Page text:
Yurok Condor Restoration Project

Courtesy of Matt Mais and The Yurok Tribe

In March 2022, the Ventana Wildlife Society transported the young condors to the Northern California Condor Restoration Program’s (NCCRP) flight pen. The reintroduction and management of California condors (Gymnogyps californianus) is one of the Yurok Tribe’s flagship conservation projects. The Yurok Tribe, National Park Service, and U.S. Fish and Wildlife Service are partners in the NCCRP — the collaborative effort to restore condors to Yurok Ancestral Territory and the Pacific Northwest. Through these efforts, the Yurok Condor Restoration Program (YCRP) endeavors to reestablish an apex scavenger that has been absent for more than a century, restore the balance and biodiversity that existed prior to Euro-American colonization of the region, and promote a thriving ecology for the benefit of wildlife and humans. The four young birds will acclimatize in the pen before they are released in later in 2022.

A seven-year-old condor has been transported to the facility from The World Center for Birds of Prey. The adult bird will serve as a mentor to the two- and three-year old condors, but it will remain in the flight pen. The elder or mentor bird will assist the juvenile condors in honing the skills they need survive outside of captivity. The extremely social avian scavengers learn from their elders and their own experiences. Aside from recent activities, the condors have had minimal contact with humans since birth. Similar to other wild animals, dependence on humans is detrimental to the birds.

The Yurok Tribe would like to thank the Ventana Wildlife Society for transporting the birds to the Northern California Condor Restoration Program facility. The Yurok Tribe is one of many indigenous cultures that consider condors sacred. California condors, or prey-go-neesh in Yurok, have been spiritually tied to the Yurok Hlkelonah — the cultural and ecological landscape — since the beginning of the world. Condors feature prominently in the Tribe’s origin narrative, and its feathers and songs are foundational components of Yurok World Renewal ceremonies. Management and conservation of condors in Yurok Ancestral Territory and the Pacific Northwest is part of the Yurok Tribe’s obligation to restore balance to the world. YCRP seeks to return the condor to the integral role it plays in healthy ecosystems and, in doing so, to renew and strengthen the spiritual lifeways of the many tribes who revere this majestic species.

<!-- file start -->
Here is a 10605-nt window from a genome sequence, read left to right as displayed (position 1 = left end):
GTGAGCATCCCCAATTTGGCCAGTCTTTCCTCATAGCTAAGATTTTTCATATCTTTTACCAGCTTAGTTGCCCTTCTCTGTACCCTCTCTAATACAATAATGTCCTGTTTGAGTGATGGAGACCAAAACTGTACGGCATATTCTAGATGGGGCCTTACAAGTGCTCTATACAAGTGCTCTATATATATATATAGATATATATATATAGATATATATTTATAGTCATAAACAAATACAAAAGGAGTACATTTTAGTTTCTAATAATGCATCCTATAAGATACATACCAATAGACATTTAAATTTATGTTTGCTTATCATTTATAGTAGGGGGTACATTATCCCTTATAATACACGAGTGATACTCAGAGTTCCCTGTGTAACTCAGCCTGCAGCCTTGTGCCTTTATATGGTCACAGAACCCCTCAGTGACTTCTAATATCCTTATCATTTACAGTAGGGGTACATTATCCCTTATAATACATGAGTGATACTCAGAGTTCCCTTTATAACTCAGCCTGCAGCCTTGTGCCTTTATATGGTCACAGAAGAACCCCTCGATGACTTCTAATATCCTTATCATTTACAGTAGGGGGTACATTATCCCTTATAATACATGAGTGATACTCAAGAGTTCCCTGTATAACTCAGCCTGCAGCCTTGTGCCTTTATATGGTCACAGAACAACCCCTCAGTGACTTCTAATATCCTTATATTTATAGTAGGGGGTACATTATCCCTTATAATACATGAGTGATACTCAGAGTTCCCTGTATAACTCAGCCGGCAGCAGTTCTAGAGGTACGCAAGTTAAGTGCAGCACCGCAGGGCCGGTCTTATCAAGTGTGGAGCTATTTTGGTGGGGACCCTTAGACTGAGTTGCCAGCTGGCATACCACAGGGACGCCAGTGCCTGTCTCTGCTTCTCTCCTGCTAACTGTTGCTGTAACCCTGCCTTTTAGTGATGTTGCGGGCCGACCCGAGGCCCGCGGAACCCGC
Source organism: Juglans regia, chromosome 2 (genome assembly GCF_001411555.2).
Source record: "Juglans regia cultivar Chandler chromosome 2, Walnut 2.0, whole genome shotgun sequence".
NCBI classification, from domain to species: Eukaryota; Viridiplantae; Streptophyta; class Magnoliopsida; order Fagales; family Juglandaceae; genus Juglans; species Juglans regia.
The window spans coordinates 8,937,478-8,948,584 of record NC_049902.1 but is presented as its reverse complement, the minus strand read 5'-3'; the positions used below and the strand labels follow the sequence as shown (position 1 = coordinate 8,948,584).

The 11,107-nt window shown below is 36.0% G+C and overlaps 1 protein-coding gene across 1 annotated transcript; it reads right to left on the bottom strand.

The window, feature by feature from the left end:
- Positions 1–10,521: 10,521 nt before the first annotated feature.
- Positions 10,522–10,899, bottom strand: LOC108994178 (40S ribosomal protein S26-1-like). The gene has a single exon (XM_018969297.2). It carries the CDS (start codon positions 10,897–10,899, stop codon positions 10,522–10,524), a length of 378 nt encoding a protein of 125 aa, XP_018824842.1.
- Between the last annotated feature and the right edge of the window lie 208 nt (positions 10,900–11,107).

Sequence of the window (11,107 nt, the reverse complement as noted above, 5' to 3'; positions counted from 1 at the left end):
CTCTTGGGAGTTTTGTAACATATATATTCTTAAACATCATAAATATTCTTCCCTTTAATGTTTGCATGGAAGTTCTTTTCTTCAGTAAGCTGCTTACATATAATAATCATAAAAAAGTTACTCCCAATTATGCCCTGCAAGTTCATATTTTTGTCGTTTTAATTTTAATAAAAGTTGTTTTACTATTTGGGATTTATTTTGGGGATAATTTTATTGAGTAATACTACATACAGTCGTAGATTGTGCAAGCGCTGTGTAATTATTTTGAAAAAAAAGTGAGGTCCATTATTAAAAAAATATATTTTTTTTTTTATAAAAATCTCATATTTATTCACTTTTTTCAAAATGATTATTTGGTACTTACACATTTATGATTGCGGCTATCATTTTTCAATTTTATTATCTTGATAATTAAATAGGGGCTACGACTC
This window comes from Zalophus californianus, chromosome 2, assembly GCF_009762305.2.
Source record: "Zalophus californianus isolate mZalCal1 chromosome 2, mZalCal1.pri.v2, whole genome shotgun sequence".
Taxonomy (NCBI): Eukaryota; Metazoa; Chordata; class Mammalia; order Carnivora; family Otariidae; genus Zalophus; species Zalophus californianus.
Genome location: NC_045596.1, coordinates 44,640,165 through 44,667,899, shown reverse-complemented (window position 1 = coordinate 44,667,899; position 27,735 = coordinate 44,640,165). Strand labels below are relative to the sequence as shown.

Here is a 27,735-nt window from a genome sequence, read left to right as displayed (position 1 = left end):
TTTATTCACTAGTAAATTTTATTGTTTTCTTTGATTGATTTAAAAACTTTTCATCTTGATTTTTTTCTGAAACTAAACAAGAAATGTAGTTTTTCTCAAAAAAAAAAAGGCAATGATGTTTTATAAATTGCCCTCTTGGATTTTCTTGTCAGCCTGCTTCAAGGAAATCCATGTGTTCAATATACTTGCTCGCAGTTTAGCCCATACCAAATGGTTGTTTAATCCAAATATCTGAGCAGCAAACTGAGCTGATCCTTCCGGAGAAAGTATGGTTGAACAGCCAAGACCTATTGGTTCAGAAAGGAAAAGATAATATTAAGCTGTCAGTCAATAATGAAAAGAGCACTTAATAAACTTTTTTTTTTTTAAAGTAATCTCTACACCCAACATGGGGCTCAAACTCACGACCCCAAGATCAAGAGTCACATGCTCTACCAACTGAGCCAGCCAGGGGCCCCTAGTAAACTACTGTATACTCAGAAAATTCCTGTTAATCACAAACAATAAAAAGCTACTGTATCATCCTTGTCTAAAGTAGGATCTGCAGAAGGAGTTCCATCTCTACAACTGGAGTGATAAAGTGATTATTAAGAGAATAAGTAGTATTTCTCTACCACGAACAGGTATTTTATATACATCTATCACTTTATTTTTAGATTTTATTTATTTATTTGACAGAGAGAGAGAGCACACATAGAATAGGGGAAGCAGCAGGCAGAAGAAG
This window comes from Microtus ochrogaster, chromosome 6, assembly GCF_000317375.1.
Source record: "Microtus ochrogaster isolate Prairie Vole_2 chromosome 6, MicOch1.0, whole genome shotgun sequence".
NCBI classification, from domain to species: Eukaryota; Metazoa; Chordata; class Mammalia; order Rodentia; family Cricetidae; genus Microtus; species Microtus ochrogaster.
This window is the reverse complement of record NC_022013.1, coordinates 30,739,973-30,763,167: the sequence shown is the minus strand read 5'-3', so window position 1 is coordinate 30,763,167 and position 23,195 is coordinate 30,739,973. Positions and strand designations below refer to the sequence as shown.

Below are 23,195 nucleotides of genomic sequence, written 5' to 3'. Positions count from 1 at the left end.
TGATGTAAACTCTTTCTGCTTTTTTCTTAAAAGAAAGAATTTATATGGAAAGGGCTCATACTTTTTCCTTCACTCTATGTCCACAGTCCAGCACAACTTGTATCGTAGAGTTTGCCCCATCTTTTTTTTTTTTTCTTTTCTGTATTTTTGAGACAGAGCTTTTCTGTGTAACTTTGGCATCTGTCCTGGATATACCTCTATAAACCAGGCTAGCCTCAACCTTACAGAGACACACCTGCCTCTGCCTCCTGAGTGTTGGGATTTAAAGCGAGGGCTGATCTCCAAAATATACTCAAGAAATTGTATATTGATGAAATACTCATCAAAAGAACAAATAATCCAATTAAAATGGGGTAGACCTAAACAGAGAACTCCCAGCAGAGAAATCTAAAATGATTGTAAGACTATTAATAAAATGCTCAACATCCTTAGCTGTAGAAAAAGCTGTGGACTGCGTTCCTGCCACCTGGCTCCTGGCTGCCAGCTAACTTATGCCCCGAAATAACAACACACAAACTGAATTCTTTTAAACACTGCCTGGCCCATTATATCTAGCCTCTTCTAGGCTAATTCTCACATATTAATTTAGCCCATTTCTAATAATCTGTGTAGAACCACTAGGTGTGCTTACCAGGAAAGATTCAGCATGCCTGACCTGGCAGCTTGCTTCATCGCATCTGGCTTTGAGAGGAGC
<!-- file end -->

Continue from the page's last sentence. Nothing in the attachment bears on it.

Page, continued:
To view the birds, please check out the Yurok Condor Cam at
https://www.yuroktribe.org/yurok-condor-live-feed

More about The Yurok Tribe https://www.yuroktribe.org

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California Watchable Wildlife

California Watchable Wildlife

California Watchable Wildlife (CAWW) celebrates the state’s wildlife and diverse habitats by acknowledging and elevating the value of wildlife viewing to benefit individuals, families, communities, and industries while fostering awareness and support for wildlife and habitats. To that end, CAWW partners with regional agencies to communicate information about their wildlife and nature tourism assets to the viewing and traveling public.

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